The West Coast gets the most thunderstorms in New Zealand whereas coastal Canterbury barely averages 2 or 3 a year.
Thunderstorms mostly are entertaining displays however care is always needed.
So what exactly is a thunderstorm?
A thunderstorm is a storm with lightning and thunder. Its produced by a cumulonimbus cloud, usually producing gusty winds, heavy rain and sometimes hail.
What causes a thunderstorm?
The basic ingredients used to make a thunderstorm are moisture, unstable air and lift. You need moisture to form clouds and rain. You need unstable air that is relatively warm and can rise rapidly. Finally, you need lift. This can form from fronts, sea breezes or mountains.
When are thunderstorms most likely to occur?
Thunderstorms can occur year-round and at all hours. But they are most likely to happen in the spring and summer months and during the afternoon and evening hours.
How many thunderstorms are there every day?
It is estimated that there are around 1,800 thunderstorms that occur across our planet every day.
Are thunderstorms dangerous?
Yes, despite their small size, all thunderstorms are dangerous. Every thunderstorm produces lightning, which kills more people each year than tornadoes.
What is lightning?
Lightning is a bright flash of electricity produced by a thunderstorm. All thunderstorms produce lightning and are very dangerous. If you hear the sound of thunder, then you are in danger from lightning. Lightning kills and injures more people each year than hurricanes or tornadoes; between 75 to 100 people globally.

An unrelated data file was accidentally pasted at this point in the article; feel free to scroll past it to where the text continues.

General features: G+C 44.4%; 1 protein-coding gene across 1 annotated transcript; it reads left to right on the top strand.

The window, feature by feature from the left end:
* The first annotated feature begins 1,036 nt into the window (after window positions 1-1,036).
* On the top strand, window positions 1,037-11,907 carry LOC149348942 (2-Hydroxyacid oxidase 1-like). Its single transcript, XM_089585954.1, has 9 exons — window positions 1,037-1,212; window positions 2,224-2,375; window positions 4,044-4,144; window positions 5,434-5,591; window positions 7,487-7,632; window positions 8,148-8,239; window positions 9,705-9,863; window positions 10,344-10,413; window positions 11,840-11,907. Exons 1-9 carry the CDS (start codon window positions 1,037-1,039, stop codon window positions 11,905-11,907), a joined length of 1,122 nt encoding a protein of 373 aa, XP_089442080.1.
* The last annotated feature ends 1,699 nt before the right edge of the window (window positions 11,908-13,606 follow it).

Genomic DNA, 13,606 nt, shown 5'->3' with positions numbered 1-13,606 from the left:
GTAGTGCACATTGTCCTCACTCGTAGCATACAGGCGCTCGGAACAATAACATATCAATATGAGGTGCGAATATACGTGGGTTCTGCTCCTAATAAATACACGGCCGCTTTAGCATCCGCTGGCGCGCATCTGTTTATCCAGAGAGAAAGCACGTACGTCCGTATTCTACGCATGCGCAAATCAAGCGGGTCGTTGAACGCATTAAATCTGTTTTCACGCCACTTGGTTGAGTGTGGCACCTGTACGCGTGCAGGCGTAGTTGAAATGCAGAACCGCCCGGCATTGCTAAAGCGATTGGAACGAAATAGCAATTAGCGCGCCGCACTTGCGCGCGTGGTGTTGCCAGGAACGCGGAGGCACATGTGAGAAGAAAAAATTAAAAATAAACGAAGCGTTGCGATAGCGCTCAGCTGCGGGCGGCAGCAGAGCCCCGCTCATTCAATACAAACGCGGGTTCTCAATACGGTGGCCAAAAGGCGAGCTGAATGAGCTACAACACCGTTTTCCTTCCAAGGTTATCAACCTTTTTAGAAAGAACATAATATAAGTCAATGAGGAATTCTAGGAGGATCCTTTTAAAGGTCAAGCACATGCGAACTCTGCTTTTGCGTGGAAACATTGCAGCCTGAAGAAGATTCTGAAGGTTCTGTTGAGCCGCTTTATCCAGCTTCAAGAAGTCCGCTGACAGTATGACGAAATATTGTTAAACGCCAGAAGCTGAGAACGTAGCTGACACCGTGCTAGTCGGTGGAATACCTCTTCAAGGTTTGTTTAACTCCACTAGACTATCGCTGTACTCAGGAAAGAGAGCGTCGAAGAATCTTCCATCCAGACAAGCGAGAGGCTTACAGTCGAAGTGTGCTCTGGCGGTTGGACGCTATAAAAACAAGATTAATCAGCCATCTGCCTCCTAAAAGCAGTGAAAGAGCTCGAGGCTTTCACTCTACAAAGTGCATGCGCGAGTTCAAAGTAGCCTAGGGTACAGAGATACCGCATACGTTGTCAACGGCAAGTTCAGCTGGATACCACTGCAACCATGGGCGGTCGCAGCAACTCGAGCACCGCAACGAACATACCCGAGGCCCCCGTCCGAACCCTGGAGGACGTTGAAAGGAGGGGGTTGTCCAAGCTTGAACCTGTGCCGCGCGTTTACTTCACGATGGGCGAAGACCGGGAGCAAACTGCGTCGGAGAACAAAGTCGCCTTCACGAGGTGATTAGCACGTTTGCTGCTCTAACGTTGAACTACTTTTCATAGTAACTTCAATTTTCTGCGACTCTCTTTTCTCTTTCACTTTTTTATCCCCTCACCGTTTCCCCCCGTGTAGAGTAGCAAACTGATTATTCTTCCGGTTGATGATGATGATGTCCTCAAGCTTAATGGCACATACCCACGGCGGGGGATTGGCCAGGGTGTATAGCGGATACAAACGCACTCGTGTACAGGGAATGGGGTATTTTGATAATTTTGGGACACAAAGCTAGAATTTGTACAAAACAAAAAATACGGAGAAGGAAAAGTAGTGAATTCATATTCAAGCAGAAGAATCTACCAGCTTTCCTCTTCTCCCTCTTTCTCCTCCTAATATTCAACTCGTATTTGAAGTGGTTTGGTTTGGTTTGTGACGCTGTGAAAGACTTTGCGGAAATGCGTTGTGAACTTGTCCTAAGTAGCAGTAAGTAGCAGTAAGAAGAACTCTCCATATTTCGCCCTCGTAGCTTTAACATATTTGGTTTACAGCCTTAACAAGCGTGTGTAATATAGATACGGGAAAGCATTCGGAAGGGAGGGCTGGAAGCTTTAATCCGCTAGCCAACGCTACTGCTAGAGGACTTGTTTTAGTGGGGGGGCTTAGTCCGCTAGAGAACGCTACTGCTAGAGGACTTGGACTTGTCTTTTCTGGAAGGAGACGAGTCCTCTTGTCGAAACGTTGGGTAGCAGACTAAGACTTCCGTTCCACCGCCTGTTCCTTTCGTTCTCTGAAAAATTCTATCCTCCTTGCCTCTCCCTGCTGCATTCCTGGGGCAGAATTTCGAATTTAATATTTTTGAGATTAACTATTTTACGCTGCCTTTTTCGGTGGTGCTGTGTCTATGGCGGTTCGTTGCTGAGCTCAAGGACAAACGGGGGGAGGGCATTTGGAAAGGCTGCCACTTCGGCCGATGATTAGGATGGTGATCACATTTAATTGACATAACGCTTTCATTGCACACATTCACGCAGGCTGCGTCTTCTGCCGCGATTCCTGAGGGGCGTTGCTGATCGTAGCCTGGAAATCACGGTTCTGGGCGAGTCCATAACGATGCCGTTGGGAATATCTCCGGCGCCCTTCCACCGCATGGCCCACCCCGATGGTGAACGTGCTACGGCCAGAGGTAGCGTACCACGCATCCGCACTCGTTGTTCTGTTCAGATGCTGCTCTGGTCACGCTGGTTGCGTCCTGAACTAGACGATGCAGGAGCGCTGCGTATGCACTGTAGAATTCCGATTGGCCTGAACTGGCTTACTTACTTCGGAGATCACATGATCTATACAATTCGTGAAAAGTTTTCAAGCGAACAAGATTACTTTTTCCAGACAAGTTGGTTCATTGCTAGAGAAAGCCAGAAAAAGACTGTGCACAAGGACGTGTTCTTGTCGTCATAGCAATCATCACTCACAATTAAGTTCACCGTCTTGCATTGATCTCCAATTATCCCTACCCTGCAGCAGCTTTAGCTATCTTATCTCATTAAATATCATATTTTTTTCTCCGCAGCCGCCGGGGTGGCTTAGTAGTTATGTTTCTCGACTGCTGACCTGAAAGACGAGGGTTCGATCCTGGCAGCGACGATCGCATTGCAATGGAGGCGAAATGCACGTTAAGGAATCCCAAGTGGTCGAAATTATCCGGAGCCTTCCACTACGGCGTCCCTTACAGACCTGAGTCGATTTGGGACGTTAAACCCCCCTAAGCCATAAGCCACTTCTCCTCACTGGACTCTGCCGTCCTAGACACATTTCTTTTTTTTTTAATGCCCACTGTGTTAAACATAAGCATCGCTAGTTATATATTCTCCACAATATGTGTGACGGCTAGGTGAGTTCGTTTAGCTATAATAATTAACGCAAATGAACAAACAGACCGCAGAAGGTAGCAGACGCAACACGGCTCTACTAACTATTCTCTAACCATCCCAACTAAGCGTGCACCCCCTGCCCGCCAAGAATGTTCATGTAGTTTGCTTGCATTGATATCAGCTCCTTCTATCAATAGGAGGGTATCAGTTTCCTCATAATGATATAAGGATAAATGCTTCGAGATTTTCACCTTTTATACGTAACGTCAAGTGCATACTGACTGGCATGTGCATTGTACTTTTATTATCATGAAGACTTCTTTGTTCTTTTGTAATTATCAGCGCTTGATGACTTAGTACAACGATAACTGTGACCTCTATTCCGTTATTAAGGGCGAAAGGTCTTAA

What causes lightning?
Lightning is an electric current. Within a thundercloud way up in the sky, many small bits of ice (frozen raindrops) bump into each other as they move around in the air. All of those collisions create an electric charge. After a while, the whole cloud fills up with electrical charges. The positive charges or protons form at the top of the cloud and the negative charges or electrons form at the bottom of the cloud. Since opposites attract, that causes a positive charge to build up on the ground beneath the cloud. The grounds electrical charge concentrates around anything that sticks up, such as mountains, people, or single trees. The charge coming up from these points eventually connects with a charge reaching down from the clouds and – zap – lightning strikes!
Have you ever rubbed your feet across carpet and then touched a metal door handle? If so, then you know that you can get shocked! Lightning works in the same way.
What causes thunder?
Thunder is caused by lightning. When a lightning bolt travels from the cloud to the ground it actually opens up a little hole in the air, called a channel. Once then light is gone the air collapses back in and creates a sound wave that we hear as thunder. The reason we see lightning before we hear thunder is because light travels faster than sound!
How do you know if lightning is nearby?
If you see dark clouds, then lightning could be present, but the best thing you can do is to listen for thunder. If you hear thunder, then you need to go indoors or get in a car. Don’t be outside, where lightning could strike! If your hair stands on end or your skin starts to tingle, lightning maybe about to strike. Get down on your hands and knees and keep your head tucked in. Do not lay flat, because it can give lightning a better chance of strike you.
How far away can you see lightning and hear thunder?
Within those distant thunderstorms, the lightning bolts can be seen as much as 160km from us, depending on the height of the bolt, the clarity of the air, and our elevation. Thunder, in comparison, has a much shorter range of detection – usually less than 25km in a quiet rural setting and under 5 miles in a noisy city environment.
Can you tell how far away a storm is?